First comes “the resurrection of life”, promised to those who have received eternal life through faith in Christ. When Jesus Christ comes, all who belong to Him will be raised.

The resurrection of those who reject Christ will occur later. It is called “the resurrection of condemnation”. All who have been left here for that must expect God’s righteous verdict. Therefore: “Blessed are the dead who die in the Lord”.

Today’s reading: Joshua 13:15-33 · 1 Corinthians 11:20-34
Original version of The Good Seed Daily Devotional for Thursday, August 13, 2020 by GBV Dillenburg GmbH


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August 12, 2020

The Levites … shall carry the tabernacle and all its furnishings; they shall attend to it and camp around the tabernacle.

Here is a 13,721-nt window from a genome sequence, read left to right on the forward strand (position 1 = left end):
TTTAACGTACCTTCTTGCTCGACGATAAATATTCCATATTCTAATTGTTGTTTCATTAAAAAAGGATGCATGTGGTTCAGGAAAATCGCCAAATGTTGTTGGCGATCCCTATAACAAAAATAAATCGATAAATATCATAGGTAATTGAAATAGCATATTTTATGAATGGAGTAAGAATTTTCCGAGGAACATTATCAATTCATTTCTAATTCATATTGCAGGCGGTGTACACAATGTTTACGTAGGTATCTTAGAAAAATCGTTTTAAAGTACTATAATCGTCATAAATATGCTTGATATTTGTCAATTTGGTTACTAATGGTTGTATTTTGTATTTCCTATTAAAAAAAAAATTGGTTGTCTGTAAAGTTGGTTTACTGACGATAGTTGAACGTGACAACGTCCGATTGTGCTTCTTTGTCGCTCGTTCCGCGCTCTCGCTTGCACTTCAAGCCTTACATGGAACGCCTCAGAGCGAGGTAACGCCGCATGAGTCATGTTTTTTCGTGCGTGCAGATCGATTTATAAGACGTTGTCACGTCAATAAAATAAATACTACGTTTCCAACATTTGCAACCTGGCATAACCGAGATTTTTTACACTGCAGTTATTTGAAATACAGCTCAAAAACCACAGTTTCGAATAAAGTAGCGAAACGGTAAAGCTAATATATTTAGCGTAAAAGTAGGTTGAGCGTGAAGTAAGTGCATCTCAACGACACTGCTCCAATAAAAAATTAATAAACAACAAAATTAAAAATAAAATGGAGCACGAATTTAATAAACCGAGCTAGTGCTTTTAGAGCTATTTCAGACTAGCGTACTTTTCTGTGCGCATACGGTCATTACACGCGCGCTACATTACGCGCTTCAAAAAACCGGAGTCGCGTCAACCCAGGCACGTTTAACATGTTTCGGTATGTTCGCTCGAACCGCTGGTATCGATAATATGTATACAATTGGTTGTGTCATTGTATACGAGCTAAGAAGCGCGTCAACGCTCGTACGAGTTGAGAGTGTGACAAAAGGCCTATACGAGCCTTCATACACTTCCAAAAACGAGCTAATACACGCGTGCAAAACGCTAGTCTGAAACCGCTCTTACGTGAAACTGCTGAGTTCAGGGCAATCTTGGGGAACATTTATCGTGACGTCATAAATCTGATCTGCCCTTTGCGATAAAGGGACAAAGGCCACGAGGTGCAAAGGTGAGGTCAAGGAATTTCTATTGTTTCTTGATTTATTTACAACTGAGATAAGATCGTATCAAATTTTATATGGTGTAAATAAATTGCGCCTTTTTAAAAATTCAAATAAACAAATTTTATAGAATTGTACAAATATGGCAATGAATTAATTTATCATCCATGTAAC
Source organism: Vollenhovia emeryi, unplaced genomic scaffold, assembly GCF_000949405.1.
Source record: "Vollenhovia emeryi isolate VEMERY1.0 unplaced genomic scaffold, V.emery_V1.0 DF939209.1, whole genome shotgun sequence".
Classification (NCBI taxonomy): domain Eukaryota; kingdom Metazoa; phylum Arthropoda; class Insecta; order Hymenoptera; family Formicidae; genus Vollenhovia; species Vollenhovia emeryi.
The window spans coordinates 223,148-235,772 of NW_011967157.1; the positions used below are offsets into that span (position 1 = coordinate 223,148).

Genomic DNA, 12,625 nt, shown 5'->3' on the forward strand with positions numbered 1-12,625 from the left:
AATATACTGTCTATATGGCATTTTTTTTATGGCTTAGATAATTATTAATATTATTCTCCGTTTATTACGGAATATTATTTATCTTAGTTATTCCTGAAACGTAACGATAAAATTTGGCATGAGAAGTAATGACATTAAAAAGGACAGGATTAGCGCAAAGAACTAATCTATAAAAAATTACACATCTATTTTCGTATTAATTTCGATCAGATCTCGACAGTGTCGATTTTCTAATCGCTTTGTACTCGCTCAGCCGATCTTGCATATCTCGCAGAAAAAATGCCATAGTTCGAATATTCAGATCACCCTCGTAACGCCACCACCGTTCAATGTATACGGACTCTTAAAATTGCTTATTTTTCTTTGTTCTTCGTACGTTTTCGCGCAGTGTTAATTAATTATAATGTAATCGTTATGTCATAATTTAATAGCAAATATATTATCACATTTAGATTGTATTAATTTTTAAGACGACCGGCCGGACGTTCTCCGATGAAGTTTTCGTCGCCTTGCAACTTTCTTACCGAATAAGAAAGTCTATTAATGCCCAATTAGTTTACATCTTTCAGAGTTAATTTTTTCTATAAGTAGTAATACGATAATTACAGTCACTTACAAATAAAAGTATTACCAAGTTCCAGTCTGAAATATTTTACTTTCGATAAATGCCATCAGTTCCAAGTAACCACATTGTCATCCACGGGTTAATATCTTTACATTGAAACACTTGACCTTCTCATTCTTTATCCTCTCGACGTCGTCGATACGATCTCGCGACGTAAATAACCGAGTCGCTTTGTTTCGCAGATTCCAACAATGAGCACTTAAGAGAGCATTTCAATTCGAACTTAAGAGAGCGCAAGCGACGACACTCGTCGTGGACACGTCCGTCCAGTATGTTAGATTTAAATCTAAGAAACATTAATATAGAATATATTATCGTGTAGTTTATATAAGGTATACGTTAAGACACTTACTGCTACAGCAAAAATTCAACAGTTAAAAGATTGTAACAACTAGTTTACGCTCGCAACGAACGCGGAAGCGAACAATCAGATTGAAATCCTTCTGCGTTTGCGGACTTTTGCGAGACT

Numbers 1:50

The tribe of Levi enjoyed a privileged position among...
The tribe of Levi enjoyed a privileged position among the people of Israel. God had sanctified them for Himself, selecting them from the nation for His service. They were responsible for the tabernacle, God’s dwelling among His people. The people always had to take this tent, which could be dismantled, with them on the wilderness journey. One of the most important tasks of the Levites was to carry the dwelling place and all its furnishings.

Today it is the church (the assembly) that is the house of God – His testimony on earth (1 Timothy 3:15). Just like Israel, the church, i.e. the entire company of all born again Christians, is still on its journey of some two thousand years. Eternity in glory with the Lord still lies ahead of us. On this “wilderness journey” we are called upon to bear witness for God. Every believer is, so to speak, a Levite, even you. Are you one of the bearers?

The tribe of Levi comprised three large families:

The Gershonites carried the tent, the coverings and the curtains. - We must see to it that our conduct is in agreement with the Word of God. It is a question of the spiritual state of the church.